To focus support where it is most needed and improve work incentives, the government will apply an upper income limit per parent of £100,000, and a minimum weekly income level per parent equivalent to 16 hours (worked at the national living wage) to the additional 15 hours of free childcare offered to 3- and 4-year-olds in working families from September 2017, and make the same changes in tax free childcare. This will save £215 million by 2020.
The government will protect the department’s central children’s services budget at over £300 million per year to help drive up social care workforce standards to improve support for vulnerable children.
The government will introduce the first ever national funding formula for schools, high needs and early years. This will end the unfair system where a child from a disadvantaged background in one school attracts half as much funding as a child in identical circumstances in another school, simply because of where they live. There will be a transitional phase to help smooth the implementation of the new schools formula. The government will launch a detailed consultation in 2016 and will implement the new formulae from 2017 to 2018.
Savings of around £600 million will be made on the ESG, including phasing out the additional funding schools receive through the ESG. The government will reduce the local authority role in running schools and remove a number of statutory duties. The government will consult on policy and funding proposals in 2016.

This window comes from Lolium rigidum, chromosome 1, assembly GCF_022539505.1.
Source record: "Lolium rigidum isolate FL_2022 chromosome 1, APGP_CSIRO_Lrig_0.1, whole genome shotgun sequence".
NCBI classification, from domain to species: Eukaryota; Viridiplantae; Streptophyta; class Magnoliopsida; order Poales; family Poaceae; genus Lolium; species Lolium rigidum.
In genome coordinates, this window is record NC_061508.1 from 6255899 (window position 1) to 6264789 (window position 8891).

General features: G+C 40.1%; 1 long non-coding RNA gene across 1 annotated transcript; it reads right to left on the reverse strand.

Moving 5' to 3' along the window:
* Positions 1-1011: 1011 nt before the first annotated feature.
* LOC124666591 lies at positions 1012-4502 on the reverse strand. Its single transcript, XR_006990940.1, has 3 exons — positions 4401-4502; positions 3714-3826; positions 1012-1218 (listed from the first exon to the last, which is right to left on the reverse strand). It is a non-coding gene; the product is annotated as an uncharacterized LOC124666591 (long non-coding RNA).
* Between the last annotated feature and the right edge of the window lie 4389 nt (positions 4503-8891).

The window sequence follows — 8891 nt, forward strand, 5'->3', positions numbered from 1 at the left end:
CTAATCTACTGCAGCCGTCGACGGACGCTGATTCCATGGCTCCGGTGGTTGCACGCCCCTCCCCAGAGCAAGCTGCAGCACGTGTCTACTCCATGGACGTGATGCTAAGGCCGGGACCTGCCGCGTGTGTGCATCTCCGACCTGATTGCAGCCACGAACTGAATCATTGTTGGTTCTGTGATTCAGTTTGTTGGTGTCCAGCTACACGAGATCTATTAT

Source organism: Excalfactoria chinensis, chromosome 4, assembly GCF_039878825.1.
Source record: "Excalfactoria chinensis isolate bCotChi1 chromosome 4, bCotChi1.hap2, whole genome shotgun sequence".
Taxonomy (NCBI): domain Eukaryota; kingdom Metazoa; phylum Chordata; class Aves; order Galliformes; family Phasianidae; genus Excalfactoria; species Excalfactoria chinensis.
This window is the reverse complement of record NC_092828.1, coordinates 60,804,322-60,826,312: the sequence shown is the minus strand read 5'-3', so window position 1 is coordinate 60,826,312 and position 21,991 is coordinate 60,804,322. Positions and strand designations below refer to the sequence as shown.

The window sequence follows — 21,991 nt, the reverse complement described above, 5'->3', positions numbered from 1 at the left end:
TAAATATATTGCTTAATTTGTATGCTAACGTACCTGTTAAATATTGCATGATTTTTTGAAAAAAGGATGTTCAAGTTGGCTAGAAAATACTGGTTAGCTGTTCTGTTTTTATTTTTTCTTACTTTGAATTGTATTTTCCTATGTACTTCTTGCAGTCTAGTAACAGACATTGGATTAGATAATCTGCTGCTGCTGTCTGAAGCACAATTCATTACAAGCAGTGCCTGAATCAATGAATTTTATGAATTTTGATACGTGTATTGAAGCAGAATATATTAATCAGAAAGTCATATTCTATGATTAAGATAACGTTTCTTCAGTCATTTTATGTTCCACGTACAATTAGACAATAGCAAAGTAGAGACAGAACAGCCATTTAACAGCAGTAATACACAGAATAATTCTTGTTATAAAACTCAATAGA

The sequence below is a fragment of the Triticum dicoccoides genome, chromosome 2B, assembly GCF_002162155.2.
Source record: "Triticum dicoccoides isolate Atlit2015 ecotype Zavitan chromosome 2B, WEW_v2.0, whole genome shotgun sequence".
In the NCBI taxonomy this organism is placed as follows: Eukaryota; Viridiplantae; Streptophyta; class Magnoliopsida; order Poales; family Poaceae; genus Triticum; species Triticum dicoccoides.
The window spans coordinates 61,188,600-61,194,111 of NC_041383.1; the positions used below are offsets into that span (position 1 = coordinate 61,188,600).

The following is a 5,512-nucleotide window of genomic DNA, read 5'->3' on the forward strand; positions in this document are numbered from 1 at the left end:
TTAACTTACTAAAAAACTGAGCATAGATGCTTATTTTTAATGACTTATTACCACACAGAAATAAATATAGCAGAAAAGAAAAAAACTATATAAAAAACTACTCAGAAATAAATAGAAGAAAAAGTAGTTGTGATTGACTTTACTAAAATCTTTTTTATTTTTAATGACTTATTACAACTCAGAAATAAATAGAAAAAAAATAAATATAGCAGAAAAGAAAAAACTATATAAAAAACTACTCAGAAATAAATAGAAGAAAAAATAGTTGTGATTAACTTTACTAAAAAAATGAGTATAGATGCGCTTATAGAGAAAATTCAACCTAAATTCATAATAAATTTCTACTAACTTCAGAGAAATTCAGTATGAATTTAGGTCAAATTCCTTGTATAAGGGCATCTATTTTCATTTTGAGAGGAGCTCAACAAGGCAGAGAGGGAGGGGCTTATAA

The government will help schools to make savings on procurement, including by exploiting economies of scale. In 2016 the government will publish a set of specific actions to support school leaders target over £1 billion a year in procurement savings by the end of the parliament through benchmarking, guidance and improved framework contracts.
As part of the government’s one-off restructuring of post-16 education and training, sixth-form colleges in England will be given the opportunity to become academies, allowing them to recover their non-business VAT costs. They will have the option of joining a multi-academy trust if they choose to, which will help drive up standards and improve efficiency of 16 to 19 education by enabling further collaboration between schools and sixth-form colleges.
The department will deliver 20% core administrative savings through greater efficiency.
Secretary of State for the Department for Education, Nicky Morgan, said:
Providing educational excellence everywhere is at the heart of this government’s drive to extend opportunity and deliver real social justice, which is why we are protecting per pupil funding in the dedicated schools grant and pupil premium rates for the duration of this parliament.
We want every child to have the opportunity to fulfil their potential, no matter where they live, so we have taken the historic step of introducing a new national funding formula, to end the unfair school funding by postcode. We are also investing £23 billion in the school estate to rebuild schools, open hundreds of new ones and create hundreds of thousands more school places.
But we know that education doesn’t start, or stop, at the school gates. We will invest a record £1 billion extra in free childcare each year by the end of this Parliament - more than any government has invested before. And we have protected core 16 to 19 funding, to ensure all young people leave education with the skills they need to thrive in modern Britain.